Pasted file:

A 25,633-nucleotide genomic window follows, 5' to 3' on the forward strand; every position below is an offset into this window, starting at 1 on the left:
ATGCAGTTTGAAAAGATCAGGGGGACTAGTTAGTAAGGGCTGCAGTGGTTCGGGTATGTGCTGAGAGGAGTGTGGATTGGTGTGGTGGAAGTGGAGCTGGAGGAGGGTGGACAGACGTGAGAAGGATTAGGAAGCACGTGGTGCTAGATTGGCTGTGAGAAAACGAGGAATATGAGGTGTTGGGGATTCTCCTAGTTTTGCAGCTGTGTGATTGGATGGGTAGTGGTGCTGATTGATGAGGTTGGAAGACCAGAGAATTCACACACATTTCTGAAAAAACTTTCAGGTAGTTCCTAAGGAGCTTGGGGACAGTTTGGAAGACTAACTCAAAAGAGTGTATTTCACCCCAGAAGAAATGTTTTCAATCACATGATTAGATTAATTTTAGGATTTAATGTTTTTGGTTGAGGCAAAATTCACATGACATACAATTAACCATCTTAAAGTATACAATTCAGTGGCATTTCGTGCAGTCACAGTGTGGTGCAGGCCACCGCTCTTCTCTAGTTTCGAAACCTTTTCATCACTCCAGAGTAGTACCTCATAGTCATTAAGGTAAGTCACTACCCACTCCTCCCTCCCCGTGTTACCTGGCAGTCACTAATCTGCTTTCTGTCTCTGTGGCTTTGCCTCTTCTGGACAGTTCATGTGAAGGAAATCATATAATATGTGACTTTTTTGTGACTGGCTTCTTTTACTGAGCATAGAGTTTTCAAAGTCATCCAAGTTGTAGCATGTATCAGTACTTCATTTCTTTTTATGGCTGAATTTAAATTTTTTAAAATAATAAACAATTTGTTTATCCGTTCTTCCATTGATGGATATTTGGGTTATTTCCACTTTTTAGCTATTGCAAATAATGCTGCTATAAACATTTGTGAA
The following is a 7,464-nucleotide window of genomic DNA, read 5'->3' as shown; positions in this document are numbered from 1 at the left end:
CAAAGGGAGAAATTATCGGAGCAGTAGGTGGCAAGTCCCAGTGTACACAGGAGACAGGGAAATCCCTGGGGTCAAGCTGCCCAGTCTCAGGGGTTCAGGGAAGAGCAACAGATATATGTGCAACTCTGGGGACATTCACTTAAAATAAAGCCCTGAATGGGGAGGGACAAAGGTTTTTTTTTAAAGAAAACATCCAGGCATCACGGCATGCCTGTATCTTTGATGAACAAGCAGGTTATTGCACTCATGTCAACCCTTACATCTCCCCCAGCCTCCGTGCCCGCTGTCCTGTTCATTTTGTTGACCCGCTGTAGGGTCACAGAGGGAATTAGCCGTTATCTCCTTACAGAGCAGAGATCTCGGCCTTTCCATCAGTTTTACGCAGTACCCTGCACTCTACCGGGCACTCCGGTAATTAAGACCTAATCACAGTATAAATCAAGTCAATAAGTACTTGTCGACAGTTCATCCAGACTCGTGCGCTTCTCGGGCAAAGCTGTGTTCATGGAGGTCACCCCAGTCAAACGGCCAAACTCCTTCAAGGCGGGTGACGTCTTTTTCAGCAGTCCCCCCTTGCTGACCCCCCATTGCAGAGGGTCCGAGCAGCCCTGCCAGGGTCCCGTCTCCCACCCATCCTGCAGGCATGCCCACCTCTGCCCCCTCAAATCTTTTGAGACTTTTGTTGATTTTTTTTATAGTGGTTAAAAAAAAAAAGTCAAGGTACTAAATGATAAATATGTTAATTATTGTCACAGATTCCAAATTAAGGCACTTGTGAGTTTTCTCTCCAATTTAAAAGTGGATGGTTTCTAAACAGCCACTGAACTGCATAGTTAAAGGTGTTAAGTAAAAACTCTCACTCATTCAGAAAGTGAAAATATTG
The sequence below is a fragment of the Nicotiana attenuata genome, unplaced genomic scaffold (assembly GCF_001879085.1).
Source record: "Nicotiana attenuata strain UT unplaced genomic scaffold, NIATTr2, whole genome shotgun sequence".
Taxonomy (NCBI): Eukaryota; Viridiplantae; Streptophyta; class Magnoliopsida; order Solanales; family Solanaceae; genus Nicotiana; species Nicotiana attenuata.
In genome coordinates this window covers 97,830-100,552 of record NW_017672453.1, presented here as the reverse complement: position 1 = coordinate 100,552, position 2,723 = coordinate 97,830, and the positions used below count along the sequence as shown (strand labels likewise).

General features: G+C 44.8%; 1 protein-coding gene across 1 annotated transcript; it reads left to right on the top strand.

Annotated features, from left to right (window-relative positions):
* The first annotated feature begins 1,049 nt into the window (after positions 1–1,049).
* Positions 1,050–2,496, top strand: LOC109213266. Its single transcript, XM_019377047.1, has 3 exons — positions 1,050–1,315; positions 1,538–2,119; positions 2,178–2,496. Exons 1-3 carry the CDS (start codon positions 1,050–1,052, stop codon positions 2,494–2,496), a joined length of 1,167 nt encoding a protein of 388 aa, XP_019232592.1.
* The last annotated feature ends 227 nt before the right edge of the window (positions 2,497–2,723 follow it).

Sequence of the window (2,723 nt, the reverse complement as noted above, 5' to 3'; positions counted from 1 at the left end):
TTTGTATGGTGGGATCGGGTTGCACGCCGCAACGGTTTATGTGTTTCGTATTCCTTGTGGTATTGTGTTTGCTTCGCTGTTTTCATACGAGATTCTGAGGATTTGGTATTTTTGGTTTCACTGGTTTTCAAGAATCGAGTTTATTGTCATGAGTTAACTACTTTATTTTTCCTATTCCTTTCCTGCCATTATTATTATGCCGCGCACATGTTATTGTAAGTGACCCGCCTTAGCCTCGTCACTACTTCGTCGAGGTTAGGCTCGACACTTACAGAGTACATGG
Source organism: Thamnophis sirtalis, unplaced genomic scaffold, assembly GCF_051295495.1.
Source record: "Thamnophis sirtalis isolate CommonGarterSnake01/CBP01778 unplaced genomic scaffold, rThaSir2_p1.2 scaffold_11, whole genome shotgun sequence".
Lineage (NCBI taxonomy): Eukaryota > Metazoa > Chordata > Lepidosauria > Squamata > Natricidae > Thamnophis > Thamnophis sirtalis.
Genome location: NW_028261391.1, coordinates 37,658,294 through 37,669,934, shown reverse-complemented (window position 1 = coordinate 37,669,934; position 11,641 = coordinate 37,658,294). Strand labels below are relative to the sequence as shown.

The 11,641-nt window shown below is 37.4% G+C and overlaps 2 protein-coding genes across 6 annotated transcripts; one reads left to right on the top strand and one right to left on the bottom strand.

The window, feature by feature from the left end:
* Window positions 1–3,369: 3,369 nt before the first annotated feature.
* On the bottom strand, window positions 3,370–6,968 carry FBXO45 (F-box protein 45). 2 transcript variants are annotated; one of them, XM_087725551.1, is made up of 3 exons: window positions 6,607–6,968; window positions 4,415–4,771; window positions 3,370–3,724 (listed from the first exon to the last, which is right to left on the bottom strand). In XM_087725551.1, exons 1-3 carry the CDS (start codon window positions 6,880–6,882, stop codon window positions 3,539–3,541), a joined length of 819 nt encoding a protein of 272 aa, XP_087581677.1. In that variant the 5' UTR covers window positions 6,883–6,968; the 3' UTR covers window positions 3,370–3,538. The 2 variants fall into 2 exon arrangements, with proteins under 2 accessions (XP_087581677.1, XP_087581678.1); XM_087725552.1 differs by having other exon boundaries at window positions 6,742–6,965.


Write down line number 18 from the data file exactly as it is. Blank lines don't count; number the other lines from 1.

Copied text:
Lineage (NCBI taxonomy): Eukaryota > Metazoa > Chordata > Lepidosauria > Squamata > Natricidae > Thamnophis > Thamnophis sirtalis.